Now, gently pull away from the body the tentacles. Next, cut away any top parts with hard beaks located just under the eyes, trim long tentacles to have equal length, look inside for plastic-like quills in its body and pull those out before using your new squid!
As part of your squid cleaning, it is also worthwhile removing its cuttle bone, located near its mouth and looking like a small piece of glass. Although typically discarded after being separated from its body, some chefs keep this bone for texture in dishes like calamari.
3. Remove the cuttlebone
Before beginning to cook with squid, it must first be thoroughly cleaned – this can be completed quickly and easily with some tricks in place. By following these guidelines you’ll be able to cook whole squid effortlessly in recipes such as Shanghai-style braised or stir-fried with red onion.
Start by disassembling the head and innards using either pliers or strong hands if available; just ensure that your squid has an enjoyable seawater scent without any offensive odors that might inhibit it’s removal from its home environment. Wear rubber gloves while doing this process! Ideally you want it to smell of seawater but any foul odors should also be absent from its makeup.
Next, remove the tentacles. This can be accomplished by pulling them from their tube of attachment; however, cutting them off would ensure uniform length across them all. Also remember to dispose of any pieces of cartilage like beaks that might remain.
After that, it’s time to remove the fins – small, round pieces of flesh hanging off of either side of a squid’s body – using either your hands or a sharp knife. Pulling these off should usually be easy, though if necessary cut them with caution as too deep a cut could expose its internal organs and possibly put you at risk of an infection.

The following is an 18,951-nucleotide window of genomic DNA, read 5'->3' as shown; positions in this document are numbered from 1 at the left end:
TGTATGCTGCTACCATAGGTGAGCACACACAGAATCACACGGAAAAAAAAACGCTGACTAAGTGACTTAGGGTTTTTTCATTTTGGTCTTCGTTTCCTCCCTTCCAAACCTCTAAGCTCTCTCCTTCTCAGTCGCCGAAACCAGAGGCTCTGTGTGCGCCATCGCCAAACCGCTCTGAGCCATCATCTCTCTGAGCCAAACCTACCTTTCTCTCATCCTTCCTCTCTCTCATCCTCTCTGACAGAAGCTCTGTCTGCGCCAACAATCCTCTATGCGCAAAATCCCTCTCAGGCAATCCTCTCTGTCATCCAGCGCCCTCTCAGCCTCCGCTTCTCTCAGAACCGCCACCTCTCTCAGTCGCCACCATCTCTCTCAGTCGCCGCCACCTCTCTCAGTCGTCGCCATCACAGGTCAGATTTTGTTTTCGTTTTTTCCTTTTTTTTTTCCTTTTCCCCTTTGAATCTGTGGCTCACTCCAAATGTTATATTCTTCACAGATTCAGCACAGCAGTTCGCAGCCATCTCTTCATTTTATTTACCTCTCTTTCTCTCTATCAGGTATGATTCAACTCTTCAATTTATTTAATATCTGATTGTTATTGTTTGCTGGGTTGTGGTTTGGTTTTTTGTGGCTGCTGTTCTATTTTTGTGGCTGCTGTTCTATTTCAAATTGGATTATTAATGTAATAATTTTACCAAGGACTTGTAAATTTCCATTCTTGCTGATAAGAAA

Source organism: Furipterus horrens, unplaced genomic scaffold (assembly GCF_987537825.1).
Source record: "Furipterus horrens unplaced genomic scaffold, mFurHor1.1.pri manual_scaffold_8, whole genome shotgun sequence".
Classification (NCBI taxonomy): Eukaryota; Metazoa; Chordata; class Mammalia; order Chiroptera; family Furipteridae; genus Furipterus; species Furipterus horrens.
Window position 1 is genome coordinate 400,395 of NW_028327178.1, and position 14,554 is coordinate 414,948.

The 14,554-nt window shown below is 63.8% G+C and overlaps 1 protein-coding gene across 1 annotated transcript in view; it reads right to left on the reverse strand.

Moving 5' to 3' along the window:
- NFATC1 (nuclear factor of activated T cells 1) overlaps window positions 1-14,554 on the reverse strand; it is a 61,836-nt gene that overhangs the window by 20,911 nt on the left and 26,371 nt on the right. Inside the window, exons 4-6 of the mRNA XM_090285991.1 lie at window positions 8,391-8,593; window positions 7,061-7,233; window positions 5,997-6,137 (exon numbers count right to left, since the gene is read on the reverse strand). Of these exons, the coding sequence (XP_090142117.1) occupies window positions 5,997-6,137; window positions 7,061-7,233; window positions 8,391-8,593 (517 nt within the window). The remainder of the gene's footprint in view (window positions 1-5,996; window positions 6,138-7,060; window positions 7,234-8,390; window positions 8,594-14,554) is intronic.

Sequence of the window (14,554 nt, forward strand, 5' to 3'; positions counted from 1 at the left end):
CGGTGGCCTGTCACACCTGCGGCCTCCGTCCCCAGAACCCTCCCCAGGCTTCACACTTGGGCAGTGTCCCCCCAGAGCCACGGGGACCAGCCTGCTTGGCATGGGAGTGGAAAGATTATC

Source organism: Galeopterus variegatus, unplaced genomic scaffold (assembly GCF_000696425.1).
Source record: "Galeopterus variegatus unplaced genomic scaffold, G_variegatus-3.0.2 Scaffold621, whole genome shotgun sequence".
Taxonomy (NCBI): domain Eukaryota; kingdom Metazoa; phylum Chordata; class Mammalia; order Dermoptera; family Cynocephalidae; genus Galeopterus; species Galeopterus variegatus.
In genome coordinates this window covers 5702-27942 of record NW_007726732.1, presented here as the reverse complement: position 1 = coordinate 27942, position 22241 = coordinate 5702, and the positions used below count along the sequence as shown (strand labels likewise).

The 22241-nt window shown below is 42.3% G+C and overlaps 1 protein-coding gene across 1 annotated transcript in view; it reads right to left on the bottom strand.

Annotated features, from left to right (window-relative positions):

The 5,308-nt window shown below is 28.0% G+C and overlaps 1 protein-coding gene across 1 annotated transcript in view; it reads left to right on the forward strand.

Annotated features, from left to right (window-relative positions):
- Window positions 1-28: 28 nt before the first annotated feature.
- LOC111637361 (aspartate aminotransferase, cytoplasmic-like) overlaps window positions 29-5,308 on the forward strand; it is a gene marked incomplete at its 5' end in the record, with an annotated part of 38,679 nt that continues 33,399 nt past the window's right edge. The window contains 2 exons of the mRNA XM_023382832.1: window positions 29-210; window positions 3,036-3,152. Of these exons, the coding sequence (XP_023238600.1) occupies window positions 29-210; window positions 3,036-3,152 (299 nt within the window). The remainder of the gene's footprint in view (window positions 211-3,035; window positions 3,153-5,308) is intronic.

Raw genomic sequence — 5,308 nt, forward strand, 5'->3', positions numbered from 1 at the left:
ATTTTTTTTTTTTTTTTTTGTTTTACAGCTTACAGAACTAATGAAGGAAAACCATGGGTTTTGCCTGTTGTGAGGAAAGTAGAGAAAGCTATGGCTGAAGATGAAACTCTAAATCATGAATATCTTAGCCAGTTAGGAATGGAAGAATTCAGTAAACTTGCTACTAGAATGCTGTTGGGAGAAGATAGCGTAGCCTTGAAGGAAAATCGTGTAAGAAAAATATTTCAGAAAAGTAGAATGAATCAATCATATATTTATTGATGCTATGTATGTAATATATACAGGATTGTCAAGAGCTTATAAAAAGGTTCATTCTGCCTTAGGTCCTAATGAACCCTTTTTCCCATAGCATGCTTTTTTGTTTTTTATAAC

Finally, remove the cuttlebone. This non-edible piece of cartilage lies within the body tube of a squid and needs to be extracted by reaching your fingers into its tail or body and feeling for its quill (a small piece of clear plastic that looks similar to an eyelash). Once found, simply pull it out.
Once your squid has been stripped of its head, innards, fins and cuttlebone, you can start prepping it for cooking. Rinsing well beforehand is essential; any residue dirt could lead to overcooking and rubberiness later on. In order to preserve its shape while it cooks as well as make removing its thin skin easier later.
4. Remove the skin
Cleaning squid is an integral step in the preparation process and offers another added benefit: harvesting its ink for use in many recipes due to its umami flavor and natural hue. Cleaned squid can be purchased at a premium price; however, buying whole and cleaning it yourself can be relatively effortless. When shopping whole squid packages without excessive ice crystals or signs of freezer burn is best; otherwise let it thaw in the refrigerator prior to cooking it.
To clean a squid, start by extracting its head and innards by gripping its tail in one hand and the head in another before gently pulling apart with a twisting motion until all innards have been expelled from its body. Next, pull apart tentacles from arms; these may be eaten but discarded; tentacles from arms can also be eaten as long as their hard beak is not. With both tentacles and arms removed from its head you can cut up its body into sections which all three parts can be treated similarly; although for maximum color matching effect cooking may require separate preparation in separate pots in separate pots so as to avoid mismatched colors between body sections when cooking several ingredients together.
Cut off its mantle, pull away its skin with your fingers, and push out any cartilaginous pieces such as the cuttlebone (by reaching in or pushing), as well as any purple membrane still attached. Scrape any loose membrane away as necessary before moving on with cleaning the rest.
Once the beak has been extracted, any remaining tentacles can be gently pulled apart and set aside.